And, speaking of how stressful fertility procedures can be, childbirth is even more strenuous and potentially life-threatening. Some millennials prefer not to subject their bodies to pregnancy and labor. Others are concerned about possible postpartum depression and the trauma of childbirth.
Millennials are aware of the impact of childbearing on physical and mental health. This is why more women (and their partners) are considering not going through with it.
Absence of Maternal Instinct
Some millennials feel anxious or awkward around children, which may signal a lack of maternal instinct on their part. There is nothing wrong with that, though. Women can love kids that are not their own and still feel complete.
It’s perfectly fine to be the cool, fun aunt or uncle to nieces and nephews. It is also rewarding to have a career that involves helping children.
The World Not Being a Nice Place
With higher education comes increased knowledge. And, the more knowledge individuals have about the world around them, the more aware they become that the world in which we live now is not exactly a nice place to raise children.
Millennials still believe in humanity — there’s no doubt about that. They’re just more careful about bringing kids into the world. If they can’t guarantee a safe place for their children, they might as well not raise them at all.
More Career Options
Because millennials are generally well-educated, they have more career options available. Having multiple diplomas in a chosen field can easily open doors for them, and it’s more difficult to thrive professionally with children to raise.
Some millennials feel that focusing on cultivating a chosen profession can be just as rewarding as having kids. By focusing on either one and not both, they can channel their energies and be better at what they do.
Some professionals have jobs that require frequent travel. Many companies network with other businesses on a global scale. And, although millennials are a tech-savvy generation, they regard physical presence as an important element of social interactions.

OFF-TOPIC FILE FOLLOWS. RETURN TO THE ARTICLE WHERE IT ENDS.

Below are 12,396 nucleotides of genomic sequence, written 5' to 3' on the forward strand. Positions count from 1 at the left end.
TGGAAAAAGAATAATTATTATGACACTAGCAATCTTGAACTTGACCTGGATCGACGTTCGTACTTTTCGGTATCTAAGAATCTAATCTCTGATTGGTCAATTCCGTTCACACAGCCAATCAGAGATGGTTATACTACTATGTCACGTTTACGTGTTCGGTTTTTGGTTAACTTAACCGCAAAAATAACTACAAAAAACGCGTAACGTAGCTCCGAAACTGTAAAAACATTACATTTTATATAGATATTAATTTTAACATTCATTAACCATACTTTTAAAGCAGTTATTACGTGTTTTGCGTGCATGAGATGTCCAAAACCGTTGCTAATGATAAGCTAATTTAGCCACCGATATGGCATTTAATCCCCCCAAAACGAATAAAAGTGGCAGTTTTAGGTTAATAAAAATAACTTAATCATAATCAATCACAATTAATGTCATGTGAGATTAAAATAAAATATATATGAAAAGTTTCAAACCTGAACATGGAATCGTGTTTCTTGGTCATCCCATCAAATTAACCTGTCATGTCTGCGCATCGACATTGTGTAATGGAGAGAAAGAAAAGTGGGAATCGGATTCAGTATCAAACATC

“Buy experiences, not things” is the mantra of millennials. If it’s not a job that requires them to travel, it’s their conscious choice to do so. They want to see the world, and that’s harder to do with kids.
For most millennials not wanting kids, it’s simply about breaking free from the status quo. They don’t feel the need to explain their life choices. Their lives are theirs to create, and they choose not to have children — just because.
This may be a head-scratching reason for some who don’t fully understand the millennial mentality, but it’s something worth considering. It can be truly liberating to decide on something you want or don’t want and not have to tell the whole world why.
It’s All About Respecting Choices
Whether the reason is physical, mental, financial, or professional, millennials have a right to their own choices. We have to keep the “to each his own” adage in mind and respect their decisions.
Some millennials don’t want kids, and that’s okay. So, let’s keep an open mind about how the unique culture and climate in which they were raised influence their life choices.